One of the key challenges employers face in business is when valued employees take what is currently referred to as “time out” or “parental leave” from their professional career. In many cases it’s treated as a “taboo” with most being conscious of having a gap on their CV that may be viewed as a career break and is almost never discussed in a business context. Yet going on a course to develop our skills is seen as a great move, something which is highly valued by employees and employers alike.
Let’s turn this on its head!
Amongst the top reasons why parenting is so challenging, tiring and fulfilling are the fact that it’s constant and involves learning and immediately applying new skills (many of which you may not consider your strength (in a business context)) “on the job”. Imagine that, your company sends you on a sales course that is never going to end, there is no break from it, you can’t prepare, delegate or fast track. Irrespective of how well you take to it, your new skills will inform the development of new life coming into the world and as such will have consequences for you to deal with. A scary thought.
Yes, there are the obvious “time management”, “patience” and “productivity” skills, which are developed as a necessary requirement of Parenting, but we could all do with honing these irrespective of our specialism. What about the other areas that not everyone considers to be their strength? and in a professional environment some would run a mile from, but in developing as a parent you have no choice but to learn and apply, like:
Sales – skills required on a daily basis to parent a child from the age of 1-2 years old. What are the closing techniques that will successfully persuade your toddler (or older) to choose to process all of the functions that enable them to independently eat their meal, for example, or let you put on their coat, or co-operate in any way?
Performance Management – skills required on a daily basis to parent a child from the age of about 3 years old. What are the key performance indicators of a three year old? How will you measure them and what actions are you looking for as an indication that a reward is due to be awarded or revoked. What method will you use to communicate this and how will you ensure your child understands and is motivated by this process?
Conflict Management – required to parent children from the age of about 2-3 years old. How will you resolve and help your child to resolve conflict with another? How will you deliver news to your child that they don’t want to hear in a constructive way?
Supplier Management – which supplier will you select for your child’s education/ other skills development? What criteria will you use to select and how will you monitor whether it is being successfully delivered? What action will you take if it isn’t being delivered?
Add to that an array of other skills, like Networking, Leading, Events Management, Catering, Confidence Coach, the list goes on. (We can see why parenting is so challenging and indeed why many view going back to work as a break! That way we only need to focus on the skills we feel more comfortable with and consider ourselves successful in!)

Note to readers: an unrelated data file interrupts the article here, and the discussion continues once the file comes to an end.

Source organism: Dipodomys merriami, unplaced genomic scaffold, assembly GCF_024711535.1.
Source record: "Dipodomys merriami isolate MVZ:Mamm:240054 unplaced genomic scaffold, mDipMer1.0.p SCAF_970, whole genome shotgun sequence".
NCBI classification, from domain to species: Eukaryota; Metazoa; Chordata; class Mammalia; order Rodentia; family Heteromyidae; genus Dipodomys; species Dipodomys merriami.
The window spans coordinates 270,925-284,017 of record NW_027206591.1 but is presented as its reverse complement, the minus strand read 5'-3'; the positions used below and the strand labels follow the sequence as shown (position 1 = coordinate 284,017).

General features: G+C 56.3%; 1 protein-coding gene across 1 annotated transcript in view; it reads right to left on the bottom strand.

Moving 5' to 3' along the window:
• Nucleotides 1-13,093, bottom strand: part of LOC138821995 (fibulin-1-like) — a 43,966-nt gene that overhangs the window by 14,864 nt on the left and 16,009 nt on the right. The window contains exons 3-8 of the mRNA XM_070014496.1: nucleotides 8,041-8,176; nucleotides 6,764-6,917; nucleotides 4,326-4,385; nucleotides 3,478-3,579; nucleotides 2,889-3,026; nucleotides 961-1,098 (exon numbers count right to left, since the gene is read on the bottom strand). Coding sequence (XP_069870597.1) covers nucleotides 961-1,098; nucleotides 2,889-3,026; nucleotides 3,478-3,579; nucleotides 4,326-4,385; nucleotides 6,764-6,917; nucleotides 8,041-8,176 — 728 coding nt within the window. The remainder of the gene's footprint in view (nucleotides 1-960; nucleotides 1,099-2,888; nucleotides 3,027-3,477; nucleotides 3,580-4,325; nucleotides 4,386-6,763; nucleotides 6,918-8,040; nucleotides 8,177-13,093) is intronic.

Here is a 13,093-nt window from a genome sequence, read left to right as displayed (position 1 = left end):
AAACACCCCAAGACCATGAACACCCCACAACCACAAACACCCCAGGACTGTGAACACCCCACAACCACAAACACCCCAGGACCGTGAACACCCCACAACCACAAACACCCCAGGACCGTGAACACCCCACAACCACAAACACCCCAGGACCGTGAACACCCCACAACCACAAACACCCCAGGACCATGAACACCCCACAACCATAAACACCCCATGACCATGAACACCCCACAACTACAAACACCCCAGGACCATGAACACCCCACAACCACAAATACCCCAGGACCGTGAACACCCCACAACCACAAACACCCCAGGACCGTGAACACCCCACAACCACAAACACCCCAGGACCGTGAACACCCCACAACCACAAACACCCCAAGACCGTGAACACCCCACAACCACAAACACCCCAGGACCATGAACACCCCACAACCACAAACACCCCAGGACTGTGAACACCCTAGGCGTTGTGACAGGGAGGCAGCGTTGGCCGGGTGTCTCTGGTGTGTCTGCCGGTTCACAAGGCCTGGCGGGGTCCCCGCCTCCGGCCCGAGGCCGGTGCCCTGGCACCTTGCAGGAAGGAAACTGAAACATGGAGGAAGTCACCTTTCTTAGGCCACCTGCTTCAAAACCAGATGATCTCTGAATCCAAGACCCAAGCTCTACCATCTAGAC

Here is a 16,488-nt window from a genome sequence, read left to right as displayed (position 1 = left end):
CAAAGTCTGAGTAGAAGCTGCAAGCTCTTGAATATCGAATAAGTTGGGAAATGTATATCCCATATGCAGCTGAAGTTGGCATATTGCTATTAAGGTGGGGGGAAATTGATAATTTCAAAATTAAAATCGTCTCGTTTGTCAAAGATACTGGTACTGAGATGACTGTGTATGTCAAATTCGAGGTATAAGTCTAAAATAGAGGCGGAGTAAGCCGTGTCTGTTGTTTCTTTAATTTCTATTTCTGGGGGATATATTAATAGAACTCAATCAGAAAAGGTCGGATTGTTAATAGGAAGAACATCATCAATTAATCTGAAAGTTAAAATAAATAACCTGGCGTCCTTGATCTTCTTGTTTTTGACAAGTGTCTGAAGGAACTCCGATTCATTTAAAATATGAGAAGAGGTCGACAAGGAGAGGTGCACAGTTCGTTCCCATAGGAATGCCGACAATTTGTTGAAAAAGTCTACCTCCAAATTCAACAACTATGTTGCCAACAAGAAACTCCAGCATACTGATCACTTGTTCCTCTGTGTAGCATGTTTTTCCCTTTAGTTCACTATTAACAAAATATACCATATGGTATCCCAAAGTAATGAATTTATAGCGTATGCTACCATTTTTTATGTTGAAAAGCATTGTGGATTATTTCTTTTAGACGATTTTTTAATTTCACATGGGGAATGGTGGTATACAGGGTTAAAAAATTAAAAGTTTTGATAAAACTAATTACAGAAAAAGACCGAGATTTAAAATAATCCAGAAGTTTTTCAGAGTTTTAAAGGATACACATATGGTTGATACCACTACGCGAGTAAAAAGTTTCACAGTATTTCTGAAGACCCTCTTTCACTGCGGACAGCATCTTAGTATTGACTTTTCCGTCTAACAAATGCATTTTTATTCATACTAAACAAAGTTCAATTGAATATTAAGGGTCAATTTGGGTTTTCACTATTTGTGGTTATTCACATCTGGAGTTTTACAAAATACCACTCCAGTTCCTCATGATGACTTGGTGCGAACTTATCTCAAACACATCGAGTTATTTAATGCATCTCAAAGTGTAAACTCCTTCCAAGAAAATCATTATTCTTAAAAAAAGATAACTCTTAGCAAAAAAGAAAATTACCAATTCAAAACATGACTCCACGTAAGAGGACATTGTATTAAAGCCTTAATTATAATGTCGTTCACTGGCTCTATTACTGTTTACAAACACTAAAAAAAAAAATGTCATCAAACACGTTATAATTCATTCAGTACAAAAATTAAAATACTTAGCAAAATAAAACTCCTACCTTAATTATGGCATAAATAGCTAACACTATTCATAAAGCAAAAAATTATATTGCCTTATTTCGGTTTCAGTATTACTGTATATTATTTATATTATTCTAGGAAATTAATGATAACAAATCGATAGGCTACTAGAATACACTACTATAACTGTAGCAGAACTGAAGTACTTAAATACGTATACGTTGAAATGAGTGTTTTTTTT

Why are we not harnessing this phase of self-development more in the workplace?
Parenting could be viewed as a way of learning and developing ourselves, but most don’t view it in this way. Instead, the application of new skills is simply viewed as a necessary part of getting things done and swept under the carpet by all, as generic “parenting challenges” that make us so tired.
But is everyone actually missing a trick? Could raising awareness of the learning and development experienced by parents be harnessed more by companies? What if companies decided to change how it’s viewed as part of recruitment and learning and development processes?
Is the term “Parental Leave” in need of a rebrand?
What if the language around parenting was to change?
What if instead of “parental leave” businesses decided to offer a “parenting skills development” sabbatical and use the “keep in touch” days as an opportunity to review how to apply parenting skills in their profession?
What if, for candidates that are also parents, a portion of their CV and interview process were to be spent exploring rather than avoiding their parenting experience and reflecting on how it has ADDED TO their portfolio of skills in the workplace? Would a different, more respected approach from society create an energy shift that would fill us up rather than drain us of confidence and energy?
Would a rebrand like this, along with an accessible portfolio of truly part-time (3-day a week) working strategies like Jobsharing, reduce key recruitment and diversity challenges? It’s certainly food for thought. Perhaps you know of organisations that have already turned it on its head? I’d love to hear your views.
If you’d like to find out more about successful family friendly strategies and support for those who choose parenting and career, please check out http://www.ginibee.com